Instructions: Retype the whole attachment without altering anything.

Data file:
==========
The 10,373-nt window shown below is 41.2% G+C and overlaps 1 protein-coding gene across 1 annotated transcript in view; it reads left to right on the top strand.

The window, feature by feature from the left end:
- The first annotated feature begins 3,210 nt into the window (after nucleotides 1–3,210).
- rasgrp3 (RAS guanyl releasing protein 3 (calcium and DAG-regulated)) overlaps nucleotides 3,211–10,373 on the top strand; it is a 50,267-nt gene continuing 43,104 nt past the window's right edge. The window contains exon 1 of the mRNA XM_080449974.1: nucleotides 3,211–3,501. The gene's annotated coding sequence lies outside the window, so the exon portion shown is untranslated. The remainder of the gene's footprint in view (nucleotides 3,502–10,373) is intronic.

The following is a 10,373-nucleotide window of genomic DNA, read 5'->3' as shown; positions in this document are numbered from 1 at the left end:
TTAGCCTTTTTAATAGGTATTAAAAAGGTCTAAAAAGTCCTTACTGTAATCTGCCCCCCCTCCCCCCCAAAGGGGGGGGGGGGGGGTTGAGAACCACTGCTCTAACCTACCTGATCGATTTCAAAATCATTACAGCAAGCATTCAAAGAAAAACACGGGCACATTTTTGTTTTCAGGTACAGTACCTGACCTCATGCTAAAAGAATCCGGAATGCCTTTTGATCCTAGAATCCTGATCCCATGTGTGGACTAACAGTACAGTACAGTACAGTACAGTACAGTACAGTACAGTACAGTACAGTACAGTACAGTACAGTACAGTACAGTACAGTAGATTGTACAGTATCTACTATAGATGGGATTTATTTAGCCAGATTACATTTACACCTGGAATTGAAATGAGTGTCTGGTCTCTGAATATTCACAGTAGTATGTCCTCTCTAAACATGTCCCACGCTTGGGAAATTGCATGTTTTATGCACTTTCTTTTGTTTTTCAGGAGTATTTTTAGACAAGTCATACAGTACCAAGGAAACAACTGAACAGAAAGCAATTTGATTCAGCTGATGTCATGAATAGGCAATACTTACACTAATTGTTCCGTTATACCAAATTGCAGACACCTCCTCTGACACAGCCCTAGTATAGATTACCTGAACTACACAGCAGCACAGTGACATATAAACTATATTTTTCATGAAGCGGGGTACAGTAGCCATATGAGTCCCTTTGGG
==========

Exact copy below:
The 10,373-nt window shown below is 41.2% G+C and overlaps 1 protein-coding gene across 1 annotated transcript in view; it reads left to right on the top strand.

The window, feature by feature from the left end:
- The first annotated feature begins 3,210 nt into the window (after nucleotides 1–3,210).
- rasgrp3 (RAS guanyl releasing protein 3 (calcium and DAG-regulated)) overlaps nucleotides 3,211–10,373 on the top strand; it is a 50,267-nt gene continuing 43,104 nt past the window's right edge. The window contains exon 1 of the mRNA XM_080449974.1: nucleotides 3,211–3,501. The gene's annotated coding sequence lies outside the window, so the exon portion shown is untranslated. The remainder of the gene's footprint in view (nucleotides 3,502–10,373) is intronic.

The following is a 10,373-nucleotide window of genomic DNA, read 5'->3' as shown; positions in this document are numbered from 1 at the left end:
TTAGCCTTTTTAATAGGTATTAAAAAGGTCTAAAAAGTCCTTACTGTAATCTGCCCCCCCTCCCCCCCAAAGGGGGGGGGGGGGGGTTGAGAACCACTGCTCTAACCTACCTGATCGATTTCAAAATCATTACAGCAAGCATTCAAAGAAAAACACGGGCACATTTTTGTTTTCAGGTACAGTACCTGACCTCATGCTAAAAGAATCCGGAATGCCTTTTGATCCTAGAATCCTGATCCCATGTGTGGACTAACAGTACAGTACAGTACAGTACAGTACAGTACAGTACAGTACAGTACAGTACAGTACAGTACAGTACAGTACAGTACAGTAGATTGTACAGTATCTACTATAGATGGGATTTATTTAGCCAGATTACATTTACACCTGGAATTGAAATGAGTGTCTGGTCTCTGAATATTCACAGTAGTATGTCCTCTCTAAACATGTCCCACGCTTGGGAAATTGCATGTTTTATGCACTTTCTTTTGTTTTTCAGGAGTATTTTTAGACAAGTCATACAGTACCAAGGAAACAACTGAACAGAAAGCAATTTGATTCAGCTGATGTCATGAATAGGCAATACTTACACTAATTGTTCCGTTATACCAAATTGCAGACACCTCCTCTGACACAGCCCTAGTATAGATTACCTGAACTACACAGCAGCACAGTGACATATAAACTATATTTTTCATGAAGCGGGGTACAGTAGCCATATGAGTCCCTTTGGG